Arguably the best pound for pound powerlifter in the world right now. He is also one of the most well-rounded powerlifters in the IPF. A hugely strong Squat a powerful bench press and a massive deadlift.
But, the best thing about Brett is not his strength, but his mentality.
He has the champion mindset.
His persistence and drive to achieve is a hallmark of him as an athlete.
Brett Gibbs has been at the peak of the sport for the last 5 years and can be credited in many ways for the progression of the sport in both the Raw and Equipped forms. Additionally, through his social media channels, he has helped thousands of powerlifters become more successful and direct them in a positive direction.
But, through his extensive experience and domination at the top level, we can certainly take away a few things.
Being a champion does not always mean you win
I say this in reference to 2016 IPF classic worlds. I would definitely say I am #teamgibbs so maybe this perspective is a little skewed. Regardless, while Haack displayed a commanding victory and placed his name strongly in the powerlifting world. Gibbs demonstrated his champion quality.
Gibbs had a lot of errors on this day and got really unlucky in a lot of ways. The soft lockout on the squat and the dropped final deadlift being two notable problems.
But, he conducted himself with the utmost decency and walked away ready to fight another day. While this was definitely a huge setback for him coming in as the no.1 ranked he took the loss. And made sure that his opportunity to come back was open.
Consistency In Training Means Consistency In Comps
Gibbs has achieved the level in the sport through consistency, not just in continually competing at the highest level but in continually training with the highest quality in every one of his sets and reps throughout his long term training and also his preparation for every single meet he competes in.
Ensuring that you take your time working through your sets and getting adequate reps, to ensure that rep quality is at the highest possible level. This will allow you to build overall consistency which is a direct function in ensuring the consistency with your performances at competitions. Essentially building the highest level of technical efficiency in each of the powerlifting movements. He always completes the lockout fully, always hits depth and always pauses for comp length. Practice how you play and you can be like Gibbs one day.
Comp Accessories Should Help Your Comp Movements
This is a contentious issue and one that really encompasses many of the issues in the powerlifting world, politically speaking. I am sure you are aware of the debates between westside conjugate style lifters and modern raw style lifters.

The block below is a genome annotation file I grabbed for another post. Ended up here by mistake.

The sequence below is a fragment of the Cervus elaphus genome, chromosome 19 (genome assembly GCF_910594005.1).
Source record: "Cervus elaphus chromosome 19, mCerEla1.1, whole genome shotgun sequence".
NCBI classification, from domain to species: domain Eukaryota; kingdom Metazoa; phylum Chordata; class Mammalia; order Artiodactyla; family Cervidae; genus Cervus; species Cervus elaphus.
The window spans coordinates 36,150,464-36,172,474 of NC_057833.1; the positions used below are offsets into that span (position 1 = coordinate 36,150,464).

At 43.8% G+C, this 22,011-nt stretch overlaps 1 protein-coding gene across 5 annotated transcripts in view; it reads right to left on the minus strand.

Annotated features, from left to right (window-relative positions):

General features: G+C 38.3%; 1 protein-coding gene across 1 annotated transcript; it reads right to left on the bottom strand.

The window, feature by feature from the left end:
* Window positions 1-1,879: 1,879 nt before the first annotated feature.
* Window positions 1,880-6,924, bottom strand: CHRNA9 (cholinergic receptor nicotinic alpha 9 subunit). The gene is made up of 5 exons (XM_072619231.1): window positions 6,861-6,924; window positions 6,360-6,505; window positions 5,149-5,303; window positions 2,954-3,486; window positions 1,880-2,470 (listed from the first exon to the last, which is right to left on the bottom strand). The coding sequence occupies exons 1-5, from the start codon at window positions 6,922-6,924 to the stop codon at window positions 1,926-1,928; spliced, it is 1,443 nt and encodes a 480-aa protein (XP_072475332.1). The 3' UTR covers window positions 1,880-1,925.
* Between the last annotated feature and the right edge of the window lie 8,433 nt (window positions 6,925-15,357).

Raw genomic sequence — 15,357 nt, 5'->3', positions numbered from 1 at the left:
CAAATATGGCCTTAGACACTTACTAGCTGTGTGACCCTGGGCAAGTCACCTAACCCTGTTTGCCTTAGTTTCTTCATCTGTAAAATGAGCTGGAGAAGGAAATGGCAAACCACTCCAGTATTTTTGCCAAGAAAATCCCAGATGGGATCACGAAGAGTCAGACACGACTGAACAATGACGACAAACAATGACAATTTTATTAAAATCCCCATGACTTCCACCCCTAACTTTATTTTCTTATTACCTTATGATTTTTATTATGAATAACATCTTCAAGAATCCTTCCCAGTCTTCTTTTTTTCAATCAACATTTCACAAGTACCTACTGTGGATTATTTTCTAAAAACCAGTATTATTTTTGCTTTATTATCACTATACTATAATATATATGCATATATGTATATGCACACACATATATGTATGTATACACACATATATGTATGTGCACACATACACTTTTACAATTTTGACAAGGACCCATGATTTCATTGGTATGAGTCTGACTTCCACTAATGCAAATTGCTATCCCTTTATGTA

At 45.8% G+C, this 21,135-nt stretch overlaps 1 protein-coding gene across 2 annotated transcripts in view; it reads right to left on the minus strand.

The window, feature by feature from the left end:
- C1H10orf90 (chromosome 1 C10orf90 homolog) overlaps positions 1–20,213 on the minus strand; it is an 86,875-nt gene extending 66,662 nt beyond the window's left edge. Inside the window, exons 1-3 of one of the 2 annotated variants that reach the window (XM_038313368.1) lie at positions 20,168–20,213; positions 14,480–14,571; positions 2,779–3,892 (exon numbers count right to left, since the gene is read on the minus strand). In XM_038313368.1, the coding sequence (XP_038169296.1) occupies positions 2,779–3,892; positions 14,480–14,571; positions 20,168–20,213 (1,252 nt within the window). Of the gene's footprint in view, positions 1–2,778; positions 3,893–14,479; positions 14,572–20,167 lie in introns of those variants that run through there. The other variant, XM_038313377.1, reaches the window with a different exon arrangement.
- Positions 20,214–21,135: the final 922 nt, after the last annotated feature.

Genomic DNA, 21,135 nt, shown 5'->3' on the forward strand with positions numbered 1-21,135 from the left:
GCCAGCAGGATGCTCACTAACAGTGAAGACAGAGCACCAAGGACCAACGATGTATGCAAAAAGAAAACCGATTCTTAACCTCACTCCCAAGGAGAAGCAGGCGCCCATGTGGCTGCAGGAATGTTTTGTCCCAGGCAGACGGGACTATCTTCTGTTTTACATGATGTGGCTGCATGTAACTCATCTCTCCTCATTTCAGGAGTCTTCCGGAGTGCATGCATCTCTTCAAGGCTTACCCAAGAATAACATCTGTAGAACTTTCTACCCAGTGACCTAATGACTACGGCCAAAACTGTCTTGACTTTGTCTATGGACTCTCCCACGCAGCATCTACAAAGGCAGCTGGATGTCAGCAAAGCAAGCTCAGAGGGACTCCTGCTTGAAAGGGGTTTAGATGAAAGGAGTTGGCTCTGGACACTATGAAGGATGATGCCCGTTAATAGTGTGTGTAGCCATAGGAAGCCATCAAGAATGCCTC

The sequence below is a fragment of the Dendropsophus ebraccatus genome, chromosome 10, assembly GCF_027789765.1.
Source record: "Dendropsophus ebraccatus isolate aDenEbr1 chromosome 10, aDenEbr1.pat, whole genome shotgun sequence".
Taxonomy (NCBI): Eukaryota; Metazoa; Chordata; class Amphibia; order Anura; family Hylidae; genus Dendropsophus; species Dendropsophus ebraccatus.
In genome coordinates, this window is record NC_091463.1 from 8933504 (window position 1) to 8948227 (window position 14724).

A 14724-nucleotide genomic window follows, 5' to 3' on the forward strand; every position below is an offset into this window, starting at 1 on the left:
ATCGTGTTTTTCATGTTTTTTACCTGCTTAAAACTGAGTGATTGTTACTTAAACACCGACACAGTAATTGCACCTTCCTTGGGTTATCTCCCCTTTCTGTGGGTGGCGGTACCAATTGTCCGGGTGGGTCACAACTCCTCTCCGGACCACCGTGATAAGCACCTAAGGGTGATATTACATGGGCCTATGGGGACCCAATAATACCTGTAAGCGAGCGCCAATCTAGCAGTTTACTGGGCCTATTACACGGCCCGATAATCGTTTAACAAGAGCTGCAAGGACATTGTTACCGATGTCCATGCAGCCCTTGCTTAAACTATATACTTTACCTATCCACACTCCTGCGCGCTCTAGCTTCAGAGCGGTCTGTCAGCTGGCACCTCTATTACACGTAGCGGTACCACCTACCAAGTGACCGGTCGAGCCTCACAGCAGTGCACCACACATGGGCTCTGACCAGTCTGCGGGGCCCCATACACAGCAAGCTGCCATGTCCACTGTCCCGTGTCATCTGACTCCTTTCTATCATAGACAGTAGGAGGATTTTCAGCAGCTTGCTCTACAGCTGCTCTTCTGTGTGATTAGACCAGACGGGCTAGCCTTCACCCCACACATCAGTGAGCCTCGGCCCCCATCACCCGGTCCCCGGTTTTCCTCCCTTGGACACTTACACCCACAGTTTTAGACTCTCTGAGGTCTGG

Well the controversy for me seems to revolve around the value of dynamic effort and max effort style training versus linear periodization and specificity.
This is one of the elements of Bretts lifting that I can respect. Personally, I can see the value of accessories that are highly specific as opposed to movements that differ significantly and instead build overall strength.
But, Gibbs includes a few stalwart movements which ensure progression in the main lifts and help to eliminate weak points in your lifts.
So I recommend evaluating potential assistance movements that will benefit you most in each of your lifts for example:
Long pause bench press, close grip bench press, Pause squats, Pin Squats, paused Deadlifts and Stiff leg Deadlifts are all great options for progressing these movements while including a significant amount of competition specificity.
Take a Step Back to Step Forward
Sometimes it is important to acknowledge that there are limits to our progress and we have to establish methods of resetting and pushing forward in a different direction. Changing his squat form and working more on technique in the bench press assisted him in progress.
But, a lot of these improvements were made due to his poor performance and need to find other ways to improve within the sport.
Being patient and assessing our weaknesses as they develop, it allows us to further understand our own limitations and ensure that we can progress consistently and compete at the highest level of the sport.
So focus on being consistently analytical of your progress as well as evaluating as you work towards your goals and thus become a better athlete holistically.
In my opinion, the best method of accomplishing this is through setting goals for each training cycle and whether that is to move more weight or simply just improve in a tangible technical way. At the end of these periods looking back at how this has gone will allow you to establish where to go from this point and how to continue to progress.
A further requirement of this would be to consistently record video of your training lifts, especially top sets but also higher rep sets so that you can evaluate where you might be falling short and find ways to ensure that you can optimize your training and performance.
On the whole, there are certainly a few things we can take away from Brett and his quality approach to the sport. But, most of all if you take away anything from this post consider the determination. Like many of us, he progressed from being a beginner to becoming a member at the top of the sport. So there is hope for you, regardless of how far away you are with consistent work and ressilient effort you can make it to the zenith of the sport.